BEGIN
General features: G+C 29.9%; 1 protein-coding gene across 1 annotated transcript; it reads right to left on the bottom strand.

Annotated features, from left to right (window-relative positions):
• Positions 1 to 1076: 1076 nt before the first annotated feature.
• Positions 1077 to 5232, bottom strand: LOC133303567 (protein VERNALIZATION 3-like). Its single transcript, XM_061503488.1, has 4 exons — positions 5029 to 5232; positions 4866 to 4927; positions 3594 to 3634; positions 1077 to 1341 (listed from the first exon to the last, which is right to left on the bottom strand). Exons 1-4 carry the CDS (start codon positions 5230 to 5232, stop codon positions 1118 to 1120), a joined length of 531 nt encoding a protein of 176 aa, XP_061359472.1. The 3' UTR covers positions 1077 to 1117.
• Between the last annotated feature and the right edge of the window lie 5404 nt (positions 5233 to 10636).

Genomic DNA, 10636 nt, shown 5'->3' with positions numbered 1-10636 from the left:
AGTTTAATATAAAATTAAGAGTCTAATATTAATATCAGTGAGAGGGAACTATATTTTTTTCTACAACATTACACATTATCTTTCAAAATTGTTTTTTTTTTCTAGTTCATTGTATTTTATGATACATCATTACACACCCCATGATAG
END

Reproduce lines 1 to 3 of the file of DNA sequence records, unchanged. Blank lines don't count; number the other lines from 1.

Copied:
General features: G+C 29.9%; 1 protein-coding gene across 1 annotated transcript; it reads right to left on the bottom strand.

Annotated features, from left to right (window-relative positions):
• Positions 1 to 1076: 1076 nt before the first annotated feature.